Design Ideas for Garden Decking
Design Ideas for Garden
- A deck for dining on should be close to the kitchen.
- A tall fence can provide a screen from sound and wind and offer privacy
- A deck with shade offers choice for sitting — hot sun or cool shade.
- When planning steps or raised sections in a system it is not ideal to step off or up a corner. Cutting the corner off makes for a better transition.
- Steps can be wider than they are indoors to make them more inviting.
- To highlight steps, change the direction of the boards to make them stand out. Grooved boards, running across the step, will make them safer when wet.
- Avoid curved edges and rounded decks as the supporting structure will have to be complex.
Choosing Board Widths
Whatever width you choose for your boards there are a few factors to consider. One is the span across your joists; narrow timber will only span short spans and this must be decided before you start to build the deck. If you plan to use a diagonal pattern, the spans will be wider and the joists need to be closer together. Avoid boards wider than 6in as they can be prone to warping and drain poorly.
Creating a Pattern
The number of patterns that can be created with timber is endless but only a few will look acceptable on any given deck. A few general rules will help you select the right pattern for your deck.
Decks with a plain border around them will have a more finished appearance, containing the pattern within.
The smaller the deck, the simpler the pattern should be as complex patterns tend to look untidy and fussy. Complex patterns will make defects in the timber show up much more than simple ones. It is better to spend more money on a superior grade of timber and less on the time and labour needed creating complex patterns.
Long rectangular decks with boards running away from you make the eye follow the boards to the far end, accentuating length. Boards running across the deck are more relaxing and make you want to stay on the deck.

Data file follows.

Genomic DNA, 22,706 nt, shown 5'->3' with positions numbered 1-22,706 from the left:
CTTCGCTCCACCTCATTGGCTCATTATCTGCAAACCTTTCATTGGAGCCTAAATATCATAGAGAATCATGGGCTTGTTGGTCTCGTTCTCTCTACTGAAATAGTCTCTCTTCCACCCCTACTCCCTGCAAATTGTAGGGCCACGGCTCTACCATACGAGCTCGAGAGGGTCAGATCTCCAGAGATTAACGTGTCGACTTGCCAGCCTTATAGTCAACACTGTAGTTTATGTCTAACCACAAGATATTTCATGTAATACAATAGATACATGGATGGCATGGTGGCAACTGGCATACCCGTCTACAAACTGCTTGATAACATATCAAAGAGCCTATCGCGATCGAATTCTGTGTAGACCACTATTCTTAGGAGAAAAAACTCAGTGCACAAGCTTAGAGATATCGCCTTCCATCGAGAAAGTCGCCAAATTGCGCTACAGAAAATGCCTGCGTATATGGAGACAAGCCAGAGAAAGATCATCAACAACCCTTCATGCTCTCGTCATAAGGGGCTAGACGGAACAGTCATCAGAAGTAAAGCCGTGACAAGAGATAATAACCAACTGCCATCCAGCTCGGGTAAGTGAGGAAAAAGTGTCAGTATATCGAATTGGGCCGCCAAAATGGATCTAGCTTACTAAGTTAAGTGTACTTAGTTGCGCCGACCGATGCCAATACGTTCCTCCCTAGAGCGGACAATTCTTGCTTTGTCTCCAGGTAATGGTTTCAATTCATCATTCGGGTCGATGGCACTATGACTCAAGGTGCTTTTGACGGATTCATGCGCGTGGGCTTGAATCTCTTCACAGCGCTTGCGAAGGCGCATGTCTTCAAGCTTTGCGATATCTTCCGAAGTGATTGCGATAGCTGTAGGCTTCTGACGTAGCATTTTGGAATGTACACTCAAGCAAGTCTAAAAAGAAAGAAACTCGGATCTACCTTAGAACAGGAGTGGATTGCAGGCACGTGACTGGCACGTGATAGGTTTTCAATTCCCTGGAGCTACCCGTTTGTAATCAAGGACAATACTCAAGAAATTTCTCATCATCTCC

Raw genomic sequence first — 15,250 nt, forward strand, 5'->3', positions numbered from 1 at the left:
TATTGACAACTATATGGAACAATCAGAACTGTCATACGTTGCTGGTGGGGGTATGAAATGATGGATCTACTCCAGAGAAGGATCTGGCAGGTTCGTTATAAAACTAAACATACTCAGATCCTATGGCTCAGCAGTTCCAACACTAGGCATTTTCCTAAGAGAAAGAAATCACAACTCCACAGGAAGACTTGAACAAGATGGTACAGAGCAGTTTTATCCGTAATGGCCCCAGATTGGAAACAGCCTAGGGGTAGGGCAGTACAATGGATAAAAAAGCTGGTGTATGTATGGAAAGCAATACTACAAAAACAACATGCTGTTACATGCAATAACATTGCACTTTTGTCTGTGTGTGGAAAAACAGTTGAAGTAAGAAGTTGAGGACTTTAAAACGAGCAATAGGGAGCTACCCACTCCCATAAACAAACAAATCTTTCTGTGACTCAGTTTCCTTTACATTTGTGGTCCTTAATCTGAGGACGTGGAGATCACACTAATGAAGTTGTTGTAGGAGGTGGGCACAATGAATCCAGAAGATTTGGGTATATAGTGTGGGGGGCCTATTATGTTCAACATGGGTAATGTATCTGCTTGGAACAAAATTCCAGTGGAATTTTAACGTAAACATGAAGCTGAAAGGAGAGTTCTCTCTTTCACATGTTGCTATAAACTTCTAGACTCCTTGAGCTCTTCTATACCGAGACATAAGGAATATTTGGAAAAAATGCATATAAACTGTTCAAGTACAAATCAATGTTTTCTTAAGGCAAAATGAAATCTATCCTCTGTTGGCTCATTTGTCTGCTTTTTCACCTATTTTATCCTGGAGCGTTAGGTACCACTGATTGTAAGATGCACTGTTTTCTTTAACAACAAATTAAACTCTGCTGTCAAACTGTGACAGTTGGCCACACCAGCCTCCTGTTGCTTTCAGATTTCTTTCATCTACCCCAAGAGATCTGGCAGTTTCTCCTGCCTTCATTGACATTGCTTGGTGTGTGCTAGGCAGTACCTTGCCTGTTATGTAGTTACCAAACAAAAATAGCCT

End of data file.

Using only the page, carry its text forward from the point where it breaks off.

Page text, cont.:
Diagonal boards draw your attention to a view or direct you to steps or a doorway. They can also be used to follow lines from the house or garden.
Types of Joints
In most cases the deck boards will be long enough for your deck, but if the deck is longer than a single board it will be necessary to use additional lengths to complete the run. It may be necessary to install extra joists to accommodate the board lengths, which is something to remember in the building stage.
The three most common joints are:
- A continuous joint where all the joints run down or across the deck in one line, such as the centre line of a herringbone pattern.
- Random joints where the joints are at different positions across the deck.
- Pattern joints where the joints alternate positions but form a pattern across the deck. This is a similar pattern to overlaying bricks in a wall, where the joints are in a basic repeating pattern.
Small decks look best with an intentional pattern — a random joint will look odd and create an uneasy feel on the deck. Large decks can tolerate any of the joints, but a long continuous joint can look very obvious and may become the main feature of the deck — not what you would plan for.
Drawing up an initial plan will help you visualize the deck and make estimating the materials easier. With a graph pad, go into the garden and measure fixed points such as the house and fence. This will give you an idea of the shape and space available. Another method is to take a photograph of the area and, with tracing paper over the top, draw in the intended design; you can then go back to the measured plan and work out if it will fit in. Once this has been done lay a hose or rope out around the `deck’ and position tables and chairs to make sure everything has enough room to work. You can then finalize the plan and measure up for materials.
With your plan drawn to scale you can then work out the amount of timber required to make the deck. Start by working out the number of posts needed – it is better to have a few extra than a springy deck. Then work out the number of beams required, if any, and then the joists. Deck board is often sold by the square metre so your supplier will work this out for you. Any extras such as hand rails and spindles can be added to the order at this point. As with any building project allow for an extra 10% of materials to cover damaged timbers or mistakes. It is also important to check whetheris needed, particularly if the deck is likely to be especially large or high.
Try to buy timber that will cover your deck without joints as this will save time and timber. You can often order special sizes to fit your individual requirements. This may cost a little more but the convenience makes it worthwhile. Alternatively, you can design your deck to fit the sizes readily available.